KEY VOTES AHEAD
The House will take up measures concerning age discrimination in the workplace and student loan forgiveness the week of Jan. 13, while the Senate will vote on judicial and executive branch nominations and possibly a measure restraining the administration’s actions against Iran.
WASHINGTON — Alabama’s representatives in the U.S. House last week flipped votes on two issues concerning regulation of PFAS chemicals, which have been linked to cancer and found in levels above those allowed by the EPA in the Tennessee River, drinking water and land in northern Alabama.
Alabama’s lone Democrat in the House voted for a bill addressing cleanup of PFAS contamination, and the Republicans who voted gave it a thumbs-down. Then the Republicans voted for a motion to specifically name unborn children among the populations that should be protected from PFAS exposure, and the Democrat voted against it.
The House voted 247-159 to pass HR 535 on Jan. 10. The bill would give the Environmental Protection Agency one year to designate the class of chemicals known as PFAS for coverage by the federal Superfund law, which requires abandoned toxic sites to be cleaned up and imposes retroactive legal liability on those responsible for the pollution. The designation would require cleanup actions near scores of military bases and manufacturing sites throughout the United States where PFAS compounds have leached into groundwater and drinking water. But they would join a long list of Superfund sites awaiting remediation.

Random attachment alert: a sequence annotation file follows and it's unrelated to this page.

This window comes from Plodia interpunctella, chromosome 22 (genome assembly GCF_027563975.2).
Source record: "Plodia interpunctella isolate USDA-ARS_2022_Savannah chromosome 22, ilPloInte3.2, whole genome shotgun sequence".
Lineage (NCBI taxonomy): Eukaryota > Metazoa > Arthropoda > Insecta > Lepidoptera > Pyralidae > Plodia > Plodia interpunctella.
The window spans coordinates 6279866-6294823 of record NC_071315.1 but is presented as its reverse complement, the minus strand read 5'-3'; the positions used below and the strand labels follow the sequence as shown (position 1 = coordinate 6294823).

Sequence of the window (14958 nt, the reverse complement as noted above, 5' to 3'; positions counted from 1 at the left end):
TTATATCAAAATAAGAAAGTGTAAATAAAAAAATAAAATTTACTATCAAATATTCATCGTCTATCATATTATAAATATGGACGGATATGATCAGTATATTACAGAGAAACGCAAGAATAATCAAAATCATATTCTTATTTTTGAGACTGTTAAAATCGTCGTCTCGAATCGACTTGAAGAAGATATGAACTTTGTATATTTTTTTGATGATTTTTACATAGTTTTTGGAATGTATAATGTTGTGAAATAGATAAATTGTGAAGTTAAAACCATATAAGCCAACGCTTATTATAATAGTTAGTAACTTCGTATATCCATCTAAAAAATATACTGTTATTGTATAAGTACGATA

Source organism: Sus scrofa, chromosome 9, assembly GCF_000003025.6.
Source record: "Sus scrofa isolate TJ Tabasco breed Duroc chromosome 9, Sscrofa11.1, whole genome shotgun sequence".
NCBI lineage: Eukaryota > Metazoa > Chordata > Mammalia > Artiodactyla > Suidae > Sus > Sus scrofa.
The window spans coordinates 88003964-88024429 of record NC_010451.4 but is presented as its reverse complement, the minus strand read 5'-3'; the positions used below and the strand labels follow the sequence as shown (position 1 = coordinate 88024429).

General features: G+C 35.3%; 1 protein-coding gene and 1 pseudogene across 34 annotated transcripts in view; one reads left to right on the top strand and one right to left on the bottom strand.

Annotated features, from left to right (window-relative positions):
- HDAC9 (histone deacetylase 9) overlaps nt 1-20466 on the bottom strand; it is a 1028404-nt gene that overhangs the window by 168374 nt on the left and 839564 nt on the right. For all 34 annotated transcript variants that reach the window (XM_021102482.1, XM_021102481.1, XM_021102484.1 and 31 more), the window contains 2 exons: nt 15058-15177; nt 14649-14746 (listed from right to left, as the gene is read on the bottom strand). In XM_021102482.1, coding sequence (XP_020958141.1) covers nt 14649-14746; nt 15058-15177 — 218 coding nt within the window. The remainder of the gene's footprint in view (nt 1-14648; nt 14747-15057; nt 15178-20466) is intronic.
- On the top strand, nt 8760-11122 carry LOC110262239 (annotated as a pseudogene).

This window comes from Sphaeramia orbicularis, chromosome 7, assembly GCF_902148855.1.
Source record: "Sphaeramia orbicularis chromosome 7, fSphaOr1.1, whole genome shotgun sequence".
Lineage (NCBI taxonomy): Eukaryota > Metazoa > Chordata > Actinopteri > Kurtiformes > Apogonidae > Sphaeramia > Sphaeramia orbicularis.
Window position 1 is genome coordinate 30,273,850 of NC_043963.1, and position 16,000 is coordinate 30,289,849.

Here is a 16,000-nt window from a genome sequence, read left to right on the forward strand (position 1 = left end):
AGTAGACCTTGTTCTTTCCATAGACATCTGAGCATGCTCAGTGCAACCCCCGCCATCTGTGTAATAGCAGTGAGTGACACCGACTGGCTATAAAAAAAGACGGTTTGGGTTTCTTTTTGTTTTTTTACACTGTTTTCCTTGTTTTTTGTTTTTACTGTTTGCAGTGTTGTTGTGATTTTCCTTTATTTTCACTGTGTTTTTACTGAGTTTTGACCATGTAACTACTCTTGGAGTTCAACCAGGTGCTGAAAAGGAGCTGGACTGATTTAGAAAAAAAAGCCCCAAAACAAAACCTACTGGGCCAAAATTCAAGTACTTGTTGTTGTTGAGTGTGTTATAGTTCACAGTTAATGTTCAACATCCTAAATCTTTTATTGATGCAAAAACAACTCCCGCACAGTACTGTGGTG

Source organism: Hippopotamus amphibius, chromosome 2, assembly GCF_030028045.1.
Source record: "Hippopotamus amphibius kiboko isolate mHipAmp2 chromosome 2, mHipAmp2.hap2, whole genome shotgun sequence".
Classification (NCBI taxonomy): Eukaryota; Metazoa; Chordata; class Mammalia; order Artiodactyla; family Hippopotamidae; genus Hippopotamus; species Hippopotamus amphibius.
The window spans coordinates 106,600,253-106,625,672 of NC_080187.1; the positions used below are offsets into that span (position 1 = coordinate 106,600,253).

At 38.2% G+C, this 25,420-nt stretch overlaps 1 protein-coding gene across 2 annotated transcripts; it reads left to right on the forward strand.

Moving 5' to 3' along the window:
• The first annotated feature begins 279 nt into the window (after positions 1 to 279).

The bill also would require the EPA to set standards for PFA air emissions and levels in drinking water and test all PFAS compounds within five years, and it would bar new compounds from the marketplace.
PFAS stands for perfluoroalkyl and polyfluoroalkyl substances. They are components of fire-fighting foam used at airports and military installations as well as nonstick cookware; personal-care products including floss and makeup; household items including paints and stains; water-repellent clothing and carpeting; and other everyday products. There are more about 7,800 PFA compounds, some of which the Food and Drug Administration has approved for use in food packaging and medical devices, others of which are linked to health conditions including kidney, liver, testicular and pancreatic cancers; infertility; weakened immune systems and impaired childhood development.
Mary Gay Scanlon, D-Pa., said: “The fact of the matter is that the federal government has known about the dangers presented by PFAS for years. The chemical industry has known for even longer and, unsurprisingly, has fought tooth and nail against efforts to regulate their distribution and use.”
Debbie Lesko, R-Ariz., said “I don’t hear my Democratic colleagues here talking about the PFAS chemicals that are helping people,” such as devices that plug holes in infants’ hearts. She said the bill “creates an unrealistic condition that EPA must require manufacturers and processors to test each chemical in the entire PFAS class, a task that will be enormously expensive and time-consuming.”
Alabama’s Rep. Terri Sewell, D-7, voted for the bill. Republican Reps. Bradley Byrne, R-1, Martha Roby, R-2, Mike Rogers, R-3, Mo Brooks, R-5, and Gary Palmer, R-6, voted against the bill. Rep. Robert Aderholt, R-4, did not vote.